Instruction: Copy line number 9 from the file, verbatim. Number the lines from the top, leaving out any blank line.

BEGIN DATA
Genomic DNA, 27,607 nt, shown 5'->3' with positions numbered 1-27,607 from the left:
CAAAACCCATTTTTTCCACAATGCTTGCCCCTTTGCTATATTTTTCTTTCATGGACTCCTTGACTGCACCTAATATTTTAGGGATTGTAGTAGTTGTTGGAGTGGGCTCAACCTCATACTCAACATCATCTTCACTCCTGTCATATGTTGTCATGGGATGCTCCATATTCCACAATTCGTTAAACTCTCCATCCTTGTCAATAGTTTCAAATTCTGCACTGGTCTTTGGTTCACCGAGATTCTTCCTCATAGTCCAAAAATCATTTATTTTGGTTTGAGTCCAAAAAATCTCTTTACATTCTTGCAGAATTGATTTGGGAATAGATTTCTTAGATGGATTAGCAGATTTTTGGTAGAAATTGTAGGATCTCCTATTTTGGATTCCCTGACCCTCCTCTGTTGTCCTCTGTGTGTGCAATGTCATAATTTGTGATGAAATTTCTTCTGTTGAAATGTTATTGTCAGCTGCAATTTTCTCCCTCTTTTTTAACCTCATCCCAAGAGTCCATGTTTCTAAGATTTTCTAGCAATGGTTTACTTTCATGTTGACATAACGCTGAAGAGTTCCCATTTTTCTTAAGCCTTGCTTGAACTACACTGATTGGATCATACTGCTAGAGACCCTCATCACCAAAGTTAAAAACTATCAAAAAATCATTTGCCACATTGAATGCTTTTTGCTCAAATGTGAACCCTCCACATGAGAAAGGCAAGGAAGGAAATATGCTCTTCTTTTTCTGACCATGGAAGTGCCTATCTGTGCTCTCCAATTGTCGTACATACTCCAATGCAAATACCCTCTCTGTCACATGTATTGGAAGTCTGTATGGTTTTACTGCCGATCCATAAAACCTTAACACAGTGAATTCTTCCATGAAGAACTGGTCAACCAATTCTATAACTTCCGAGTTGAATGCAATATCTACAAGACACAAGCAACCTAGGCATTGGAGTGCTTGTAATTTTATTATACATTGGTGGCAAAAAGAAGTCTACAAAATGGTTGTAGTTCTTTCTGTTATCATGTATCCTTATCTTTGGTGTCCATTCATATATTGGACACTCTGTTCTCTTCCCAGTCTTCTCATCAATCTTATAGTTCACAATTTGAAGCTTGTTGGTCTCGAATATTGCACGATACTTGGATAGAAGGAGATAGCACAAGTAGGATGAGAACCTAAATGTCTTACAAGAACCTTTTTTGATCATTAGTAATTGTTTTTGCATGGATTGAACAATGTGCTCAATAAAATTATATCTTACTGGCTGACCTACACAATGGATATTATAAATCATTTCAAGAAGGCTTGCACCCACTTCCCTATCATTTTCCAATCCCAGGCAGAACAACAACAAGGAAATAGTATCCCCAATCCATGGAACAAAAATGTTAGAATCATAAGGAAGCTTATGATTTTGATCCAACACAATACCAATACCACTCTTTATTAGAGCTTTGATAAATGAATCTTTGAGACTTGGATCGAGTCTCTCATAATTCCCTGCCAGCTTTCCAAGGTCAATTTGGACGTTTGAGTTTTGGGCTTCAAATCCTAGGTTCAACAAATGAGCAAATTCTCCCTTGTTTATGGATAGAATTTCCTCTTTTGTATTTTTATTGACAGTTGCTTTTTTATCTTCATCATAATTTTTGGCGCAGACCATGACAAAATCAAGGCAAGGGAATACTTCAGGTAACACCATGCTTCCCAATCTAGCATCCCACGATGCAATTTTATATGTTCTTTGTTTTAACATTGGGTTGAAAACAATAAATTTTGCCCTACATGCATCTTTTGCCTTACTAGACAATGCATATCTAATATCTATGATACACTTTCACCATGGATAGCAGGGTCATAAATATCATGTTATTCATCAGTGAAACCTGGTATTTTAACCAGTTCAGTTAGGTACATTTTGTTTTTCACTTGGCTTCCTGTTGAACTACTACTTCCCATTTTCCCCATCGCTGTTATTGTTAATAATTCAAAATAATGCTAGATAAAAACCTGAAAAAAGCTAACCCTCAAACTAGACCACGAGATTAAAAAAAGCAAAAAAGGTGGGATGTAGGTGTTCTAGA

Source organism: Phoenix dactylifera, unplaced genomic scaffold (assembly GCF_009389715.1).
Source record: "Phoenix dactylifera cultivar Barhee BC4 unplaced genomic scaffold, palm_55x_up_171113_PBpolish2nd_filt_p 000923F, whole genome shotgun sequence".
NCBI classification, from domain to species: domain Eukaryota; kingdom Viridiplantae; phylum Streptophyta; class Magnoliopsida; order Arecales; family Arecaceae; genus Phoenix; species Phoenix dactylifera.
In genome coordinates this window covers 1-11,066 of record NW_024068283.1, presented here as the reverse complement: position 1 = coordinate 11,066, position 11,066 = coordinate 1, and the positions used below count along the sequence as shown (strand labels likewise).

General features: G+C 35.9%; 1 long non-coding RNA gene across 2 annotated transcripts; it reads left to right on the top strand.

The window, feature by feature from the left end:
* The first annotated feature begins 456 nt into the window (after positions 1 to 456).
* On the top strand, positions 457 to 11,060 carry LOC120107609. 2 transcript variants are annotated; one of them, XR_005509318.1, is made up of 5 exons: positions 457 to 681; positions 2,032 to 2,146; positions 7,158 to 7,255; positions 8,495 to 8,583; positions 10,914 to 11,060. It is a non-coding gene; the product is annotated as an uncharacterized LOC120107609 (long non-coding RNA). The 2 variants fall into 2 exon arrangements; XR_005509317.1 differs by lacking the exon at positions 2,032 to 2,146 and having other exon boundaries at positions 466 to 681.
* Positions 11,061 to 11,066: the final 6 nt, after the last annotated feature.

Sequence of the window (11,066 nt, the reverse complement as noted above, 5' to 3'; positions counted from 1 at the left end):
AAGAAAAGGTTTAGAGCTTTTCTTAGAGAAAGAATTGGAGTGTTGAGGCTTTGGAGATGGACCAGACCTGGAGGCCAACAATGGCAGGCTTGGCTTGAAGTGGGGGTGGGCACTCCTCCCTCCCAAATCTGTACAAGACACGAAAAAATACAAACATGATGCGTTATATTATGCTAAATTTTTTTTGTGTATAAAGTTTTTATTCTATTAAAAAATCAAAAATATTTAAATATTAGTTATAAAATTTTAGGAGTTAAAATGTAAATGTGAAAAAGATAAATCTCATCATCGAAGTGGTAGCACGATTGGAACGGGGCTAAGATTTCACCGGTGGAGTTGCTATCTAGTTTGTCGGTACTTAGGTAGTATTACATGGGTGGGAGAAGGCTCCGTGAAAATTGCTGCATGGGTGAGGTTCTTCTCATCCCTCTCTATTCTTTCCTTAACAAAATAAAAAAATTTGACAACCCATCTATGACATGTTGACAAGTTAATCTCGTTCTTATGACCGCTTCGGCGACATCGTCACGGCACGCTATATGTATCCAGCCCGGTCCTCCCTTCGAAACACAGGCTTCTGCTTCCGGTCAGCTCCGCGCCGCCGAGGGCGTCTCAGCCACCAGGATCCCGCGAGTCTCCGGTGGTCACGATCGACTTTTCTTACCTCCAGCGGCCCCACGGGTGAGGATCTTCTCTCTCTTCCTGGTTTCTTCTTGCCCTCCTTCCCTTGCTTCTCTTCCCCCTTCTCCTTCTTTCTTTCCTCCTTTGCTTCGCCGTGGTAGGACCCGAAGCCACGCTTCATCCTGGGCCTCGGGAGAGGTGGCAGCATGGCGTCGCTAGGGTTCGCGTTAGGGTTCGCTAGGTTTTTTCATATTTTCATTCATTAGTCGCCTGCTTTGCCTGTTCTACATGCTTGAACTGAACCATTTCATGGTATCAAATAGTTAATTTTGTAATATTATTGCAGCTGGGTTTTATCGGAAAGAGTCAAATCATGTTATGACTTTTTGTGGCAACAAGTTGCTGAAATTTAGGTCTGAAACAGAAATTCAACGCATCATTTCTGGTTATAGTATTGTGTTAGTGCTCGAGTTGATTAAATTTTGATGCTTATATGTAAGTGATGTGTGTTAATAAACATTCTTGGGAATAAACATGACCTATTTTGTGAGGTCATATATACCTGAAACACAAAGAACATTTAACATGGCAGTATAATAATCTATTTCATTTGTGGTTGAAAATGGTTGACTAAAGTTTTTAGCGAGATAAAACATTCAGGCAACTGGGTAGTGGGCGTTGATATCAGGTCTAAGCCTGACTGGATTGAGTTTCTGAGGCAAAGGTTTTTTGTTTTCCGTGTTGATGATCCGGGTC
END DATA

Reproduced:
* The first annotated feature begins 456 nt into the window (after positions 1 to 456).